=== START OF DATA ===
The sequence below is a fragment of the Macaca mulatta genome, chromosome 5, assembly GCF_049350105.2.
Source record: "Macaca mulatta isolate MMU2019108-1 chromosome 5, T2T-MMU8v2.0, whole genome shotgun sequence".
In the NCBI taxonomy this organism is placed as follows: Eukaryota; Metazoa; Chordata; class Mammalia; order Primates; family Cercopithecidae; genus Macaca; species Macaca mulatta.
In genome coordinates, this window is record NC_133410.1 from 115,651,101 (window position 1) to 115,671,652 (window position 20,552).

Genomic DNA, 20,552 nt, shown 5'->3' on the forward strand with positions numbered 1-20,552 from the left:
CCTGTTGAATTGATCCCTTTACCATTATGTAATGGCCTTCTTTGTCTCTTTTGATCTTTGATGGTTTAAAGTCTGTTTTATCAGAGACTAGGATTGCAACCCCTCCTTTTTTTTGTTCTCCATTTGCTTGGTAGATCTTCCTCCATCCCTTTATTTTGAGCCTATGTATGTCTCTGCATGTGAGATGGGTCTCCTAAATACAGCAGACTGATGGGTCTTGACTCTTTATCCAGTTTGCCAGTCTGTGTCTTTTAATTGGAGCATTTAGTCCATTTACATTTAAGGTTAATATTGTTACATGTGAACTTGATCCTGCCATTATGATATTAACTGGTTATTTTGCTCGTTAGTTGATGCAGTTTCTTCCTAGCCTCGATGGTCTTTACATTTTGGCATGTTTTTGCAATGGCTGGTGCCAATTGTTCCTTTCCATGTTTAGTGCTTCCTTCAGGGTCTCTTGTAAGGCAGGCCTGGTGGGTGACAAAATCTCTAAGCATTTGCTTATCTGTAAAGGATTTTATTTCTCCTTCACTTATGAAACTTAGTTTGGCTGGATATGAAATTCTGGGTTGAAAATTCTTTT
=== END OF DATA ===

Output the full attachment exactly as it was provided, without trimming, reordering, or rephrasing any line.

The sequence below is a fragment of the Macaca mulatta genome, chromosome 5, assembly GCF_049350105.2.
Source record: "Macaca mulatta isolate MMU2019108-1 chromosome 5, T2T-MMU8v2.0, whole genome shotgun sequence".
In the NCBI taxonomy this organism is placed as follows: Eukaryota; Metazoa; Chordata; class Mammalia; order Primates; family Cercopithecidae; genus Macaca; species Macaca mulatta.
In genome coordinates, this window is record NC_133410.1 from 115,651,101 (window position 1) to 115,671,652 (window position 20,552).

Genomic DNA, 20,552 nt, shown 5'->3' on the forward strand with positions numbered 1-20,552 from the left:
CCTGTTGAATTGATCCCTTTACCATTATGTAATGGCCTTCTTTGTCTCTTTTGATCTTTGATGGTTTAAAGTCTGTTTTATCAGAGACTAGGATTGCAACCCCTCCTTTTTTTTGTTCTCCATTTGCTTGGTAGATCTTCCTCCATCCCTTTATTTTGAGCCTATGTATGTCTCTGCATGTGAGATGGGTCTCCTAAATACAGCAGACTGATGGGTCTTGACTCTTTATCCAGTTTGCCAGTCTGTGTCTTTTAATTGGAGCATTTAGTCCATTTACATTTAAGGTTAATATTGTTACATGTGAACTTGATCCTGCCATTATGATATTAACTGGTTATTTTGCTCGTTAGTTGATGCAGTTTCTTCCTAGCCTCGATGGTCTTTACATTTTGGCATGTTTTTGCAATGGCTGGTGCCAATTGTTCCTTTCCATGTTTAGTGCTTCCTTCAGGGTCTCTTGTAAGGCAGGCCTGGTGGGTGACAAAATCTCTAAGCATTTGCTTATCTGTAAAGGATTTTATTTCTCCTTCACTTATGAAACTTAGTTTGGCTGGATATGAAATTCTGGGTTGAAAATTCTTTT